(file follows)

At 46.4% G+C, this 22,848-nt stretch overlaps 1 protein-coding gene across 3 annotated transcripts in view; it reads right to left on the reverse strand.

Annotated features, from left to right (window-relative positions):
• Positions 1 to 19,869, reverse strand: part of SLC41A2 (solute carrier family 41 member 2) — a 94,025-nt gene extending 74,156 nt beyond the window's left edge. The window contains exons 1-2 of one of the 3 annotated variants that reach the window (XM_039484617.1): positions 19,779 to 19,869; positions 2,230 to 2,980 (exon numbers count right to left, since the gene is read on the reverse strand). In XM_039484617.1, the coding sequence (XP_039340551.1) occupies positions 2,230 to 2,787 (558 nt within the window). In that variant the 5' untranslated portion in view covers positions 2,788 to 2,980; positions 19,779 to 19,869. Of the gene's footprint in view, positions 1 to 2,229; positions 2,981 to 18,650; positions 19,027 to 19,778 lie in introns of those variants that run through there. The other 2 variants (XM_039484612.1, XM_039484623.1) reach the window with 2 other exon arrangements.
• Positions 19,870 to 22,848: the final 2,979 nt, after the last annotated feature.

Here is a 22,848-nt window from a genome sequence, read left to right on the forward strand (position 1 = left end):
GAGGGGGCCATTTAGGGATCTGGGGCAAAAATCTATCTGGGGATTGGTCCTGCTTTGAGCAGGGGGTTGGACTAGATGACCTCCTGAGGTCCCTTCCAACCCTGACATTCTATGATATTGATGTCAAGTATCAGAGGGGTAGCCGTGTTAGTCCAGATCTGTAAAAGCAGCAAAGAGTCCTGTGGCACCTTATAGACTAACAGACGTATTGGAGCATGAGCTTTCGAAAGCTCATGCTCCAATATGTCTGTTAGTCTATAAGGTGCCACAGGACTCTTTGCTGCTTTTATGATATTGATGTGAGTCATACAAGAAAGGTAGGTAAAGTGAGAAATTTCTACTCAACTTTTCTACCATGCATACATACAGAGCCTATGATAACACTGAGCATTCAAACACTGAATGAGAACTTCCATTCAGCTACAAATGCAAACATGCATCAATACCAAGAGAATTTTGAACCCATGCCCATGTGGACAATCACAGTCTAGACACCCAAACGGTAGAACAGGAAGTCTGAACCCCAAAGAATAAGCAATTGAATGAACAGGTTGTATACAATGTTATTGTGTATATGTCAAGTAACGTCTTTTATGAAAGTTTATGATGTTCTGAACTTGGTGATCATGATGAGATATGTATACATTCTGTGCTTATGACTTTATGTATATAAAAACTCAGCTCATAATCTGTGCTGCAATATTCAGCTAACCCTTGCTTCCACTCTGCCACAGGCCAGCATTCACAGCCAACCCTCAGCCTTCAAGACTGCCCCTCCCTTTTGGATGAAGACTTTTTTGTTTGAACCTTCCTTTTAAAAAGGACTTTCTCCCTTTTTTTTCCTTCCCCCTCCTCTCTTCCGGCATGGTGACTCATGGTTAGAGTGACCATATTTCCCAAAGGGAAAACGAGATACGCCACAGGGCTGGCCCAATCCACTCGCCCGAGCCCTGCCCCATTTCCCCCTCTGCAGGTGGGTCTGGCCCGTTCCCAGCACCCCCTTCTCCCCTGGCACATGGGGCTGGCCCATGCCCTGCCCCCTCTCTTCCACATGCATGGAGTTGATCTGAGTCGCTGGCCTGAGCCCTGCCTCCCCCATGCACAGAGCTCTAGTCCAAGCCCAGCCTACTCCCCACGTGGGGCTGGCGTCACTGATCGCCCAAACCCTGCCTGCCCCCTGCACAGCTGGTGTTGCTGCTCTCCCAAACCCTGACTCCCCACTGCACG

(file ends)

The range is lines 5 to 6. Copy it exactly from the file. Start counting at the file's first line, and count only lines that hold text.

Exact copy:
Here is a 22,848-nt window from a genome sequence, read left to right on the forward strand (position 1 = left end):
GAGGGGGCCATTTAGGGATCTGGGGCAAAAATCTATCTGGGGATTGGTCCTGCTTTGAGCAGGGGGTTGGACTAGATGACCTCCTGAGGTCCCTTCCAACCCTGACATTCTATGATATTGATGTCAAGTATCAGAGGGGTAGCCGTGTTAGTCCAGATCTGTAAAAGCAGCAAAGAGTCCTGTGGCACCTTATAGACTAACAGACGTATTGGAGCATGAGCTTTCGAAAGCTCATGCTCCAATATGTCTGTTAGTCTATAAGGTGCCACAGGACTCTTTGCTGCTTTTATGATATTGATGTGAGTCATACAAGAAAGGTAGGTAAAGTGAGAAATTTCTACTCAACTTTTCTACCATGCATACATACAGAGCCTATGATAACACTGAGCATTCAAACACTGAATGAGAACTTCCATTCAGCTACAAATGCAAACATGCATCAATACCAAGAGAATTTTGAACCCATGCCCATGTGGACAATCACAGTCTAGACACCCAAACGGTAGAACAGGAAGTCTGAACCCCAAAGAATAAGCAATTGAATGAACAGGTTGTATACAATGTTATTGTGTATATGTCAAGTAACGTCTTTTATGAAAGTTTATGATGTTCTGAACTTGGTGATCATGATGAGATATGTATACATTCTGTGCTTATGACTTTATGTATATAAAAACTCAGCTCATAATCTGTGCTGCAATATTCAGCTAACCCTTGCTTCCACTCTGCCACAGGCCAGCATTCACAGCCAACCCTCAGCCTTCAAGACTGCCCCTCCCTTTTGGATGAAGACTTTTTTGTTTGAACCTTCCTTTTAAAAAGGACTTTCTCCCTTTTTTTTCCTTCCCCCTCCTCTCTTCCGGCATGGTGACTCATGGTTAGAGTGACCATATTTCCCAAAGGGAAAACGAGATACGCCACAGGGCTGGCCCAATCCACTCGCCCGAGCCCTGCCCCATTTCCCCCTCTGCAGGTGGGTCTGGCCCGTTCCCAGCACCCCCTTCTCCCCTGGCACATGGGGCTGGCCCATGCCCTGCCCCCTCTCTTCCACATGCATGGAGTTGATCTGAGTCGCTGGCCTGAGCCCTGCCTCCCCCATGCACAGAGCTCTAGTCCAAGCCCAGCCTACTCCCCACGTGGGGCTGGCGTCACTGATCGCCCAAACCCTGCCTGCCCCCTGCACAGCTGGTGTTGCTGCTCTCCCAAACCCTGACTCCCCACTGCACG